Displaying items by tag: Asia
Hundreds of thousands of people displaced by the floods in Pakistan are living in the open, exposed to swarms of mosquitoes and other hazards. Despite the efforts of government and relief organisations, families need more food, shelter, medical assistance, medicines, and clean water. Stagnant floodwaters, covering hundreds of kilometres, may take up to six months to recede. There are widespread cases of skin and eye infections, diarrhoea, malaria, typhoid and dengue fever. On 24 September the Sindh provincial government said makeshift health facilities and mobile camps had treated over 78,000 patients in just 24 hours. Malaria spreads quickly around stagnant waters. The UN said malaria, typhoid and diarrhoea patients in large numbers were entering medical camps and hospitals; more medicine and test kits are needed. Families are forced to drink and cook with unsafe water. They need to drink to stay alive.
Thousands of defiant protesters flooded Tehran streets on the ninth day after the suspicious death of 22-year-old Mahsa Amini while held in custody for not properly wearing the hijab headscarf. The regime cracked down with force, killing at least 41 and shutting down the web and social media for 80 million citizens, but outrage over Amini’s death has only expanded. Officials claim Mahsa died due to underlying health issues; her family says that is not true. Women defiantly burn their hijabs and headscarves and cut their hair. The USA announced it will expand Iranian internet services to support free-flowing information.The internet is needed when protesters want to organise themselves and share footage of what is happening with the outside world. Also billionaire entrepreneur Elon Musk is giving the country Starlink, a satellite constellation providing internet access to 40 countries - a true game-changer.
The European Evangelical Alliance prayer network has a prayer request from Nazareth Hospital , which began 160 years ago as a Christian medical mission. It has grown from a five-bed clinic to the town’s main trauma and acute care hospital, employing 800 staff from all faiths in the region. Their Christian witness, mission and faith is important; their reach is felt across staff and the annual 250,000 patients. Talks with Israel’s government to find a solution to the funding crisis have been unsuccessful, and many hospital departments have had to close. Despite all their efforts they believe the Lord wants this ministry to continue. They say, ‘Please join us in urgent prayer for the hospital, that a solution will be found for our finances, that we will be able to pay our staff what they are owed, that the hospital will reopen, and that our Christian witness will continue for the next 160 years in Nazareth, or until the Lord returns.’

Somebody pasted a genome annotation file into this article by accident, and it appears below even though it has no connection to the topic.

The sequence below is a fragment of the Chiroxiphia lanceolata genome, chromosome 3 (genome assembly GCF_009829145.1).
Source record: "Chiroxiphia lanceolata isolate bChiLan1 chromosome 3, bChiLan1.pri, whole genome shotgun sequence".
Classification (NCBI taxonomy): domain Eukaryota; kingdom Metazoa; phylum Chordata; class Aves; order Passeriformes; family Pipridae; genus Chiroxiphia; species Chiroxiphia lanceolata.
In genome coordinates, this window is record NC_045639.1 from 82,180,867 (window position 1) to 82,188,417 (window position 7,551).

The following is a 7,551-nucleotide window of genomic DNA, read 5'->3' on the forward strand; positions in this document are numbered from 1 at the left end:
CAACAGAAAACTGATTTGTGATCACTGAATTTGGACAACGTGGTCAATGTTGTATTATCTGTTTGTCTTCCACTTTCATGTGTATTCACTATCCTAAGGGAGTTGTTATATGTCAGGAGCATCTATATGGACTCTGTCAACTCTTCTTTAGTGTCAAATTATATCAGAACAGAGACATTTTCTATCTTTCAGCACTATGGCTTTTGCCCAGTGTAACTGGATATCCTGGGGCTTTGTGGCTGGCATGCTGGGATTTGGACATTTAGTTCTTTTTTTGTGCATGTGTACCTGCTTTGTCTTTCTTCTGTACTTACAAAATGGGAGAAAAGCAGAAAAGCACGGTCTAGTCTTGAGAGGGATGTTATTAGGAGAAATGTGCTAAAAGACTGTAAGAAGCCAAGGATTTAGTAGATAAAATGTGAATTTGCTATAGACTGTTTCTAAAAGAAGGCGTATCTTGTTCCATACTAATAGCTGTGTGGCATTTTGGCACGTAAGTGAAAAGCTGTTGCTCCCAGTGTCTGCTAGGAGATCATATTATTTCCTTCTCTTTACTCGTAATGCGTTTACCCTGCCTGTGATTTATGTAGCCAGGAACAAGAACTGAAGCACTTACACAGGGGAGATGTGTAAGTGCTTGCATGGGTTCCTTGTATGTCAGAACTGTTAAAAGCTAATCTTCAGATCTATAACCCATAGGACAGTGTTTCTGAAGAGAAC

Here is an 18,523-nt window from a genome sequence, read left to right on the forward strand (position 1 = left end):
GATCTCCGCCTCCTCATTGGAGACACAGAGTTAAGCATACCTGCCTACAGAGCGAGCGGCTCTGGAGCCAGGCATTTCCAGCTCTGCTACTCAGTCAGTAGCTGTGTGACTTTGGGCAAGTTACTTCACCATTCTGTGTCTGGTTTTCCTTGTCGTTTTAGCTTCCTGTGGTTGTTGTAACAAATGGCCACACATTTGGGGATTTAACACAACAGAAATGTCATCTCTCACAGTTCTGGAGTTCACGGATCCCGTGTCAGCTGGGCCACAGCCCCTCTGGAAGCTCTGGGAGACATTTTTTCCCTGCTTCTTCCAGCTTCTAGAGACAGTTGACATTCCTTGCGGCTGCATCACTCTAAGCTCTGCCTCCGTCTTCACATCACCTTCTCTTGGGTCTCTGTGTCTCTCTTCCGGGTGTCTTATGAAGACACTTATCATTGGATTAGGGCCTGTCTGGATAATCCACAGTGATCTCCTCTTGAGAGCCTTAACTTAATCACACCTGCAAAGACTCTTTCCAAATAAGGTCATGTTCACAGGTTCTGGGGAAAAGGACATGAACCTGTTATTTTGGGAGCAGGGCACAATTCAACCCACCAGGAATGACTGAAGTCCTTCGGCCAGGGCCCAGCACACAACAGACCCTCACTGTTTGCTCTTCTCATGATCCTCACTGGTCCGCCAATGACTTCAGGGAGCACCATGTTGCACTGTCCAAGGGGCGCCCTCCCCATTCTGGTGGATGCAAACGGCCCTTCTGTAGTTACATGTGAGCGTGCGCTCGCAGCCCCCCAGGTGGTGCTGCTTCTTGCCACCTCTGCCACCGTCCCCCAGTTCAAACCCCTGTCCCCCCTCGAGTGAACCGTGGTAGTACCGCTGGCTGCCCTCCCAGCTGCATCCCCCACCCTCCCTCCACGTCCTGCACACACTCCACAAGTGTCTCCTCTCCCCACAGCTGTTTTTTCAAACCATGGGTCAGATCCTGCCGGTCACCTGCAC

Sixty members of a Chinese church have submitted applications for asylum in Bangkok, after being denied refuge in South Korea. They had fled the communist regime to escape religious persecution. Pastor Pan’s church has been on the run for years. He said the persecution is growing worse. The group remains stateless, jobless, and homeless, but not without faith. ‘We're thinking of our children's future. We refuse to put their education in the hands of the Communist Party, to give them an atheist education, and to turn their backs on God. So we are willing to pay this price to flee China to allow them to keep going to church school and to know God. Although we don't know what we will encounter in the future, what our God gives us is the best. He will lead us through these issues; God always has the best plan and arrangement.’
‘Those who believed Peter were baptised and added to the church - about 3,000 in all’ (Acts 2:41). This passage reminds us that the early Church grew rapidly during a time of persecution. It is happening again in Laos. Small house churches are scattered throughout the country, and believers in Laos face continual persecution. Converts to Christianity are considered betrayers to their community’s Buddhist-Animist traditions. Unregistered house churches are illegal. Communist authorities intensely monitor Christians. Yet, there is reason for hope. While only 2.5% of the 7.4 million population are evangelical, the yearly growth rate of the Church is 6.8%. Most of the house churches in Laos are led by faithful but untrained leaders, but this is not a limitation for a sovereign God. Pray protection over house church leaders who are targets of persecution; pray for believers to safely proclaim the Gospel to their neighbours and persevere with grace.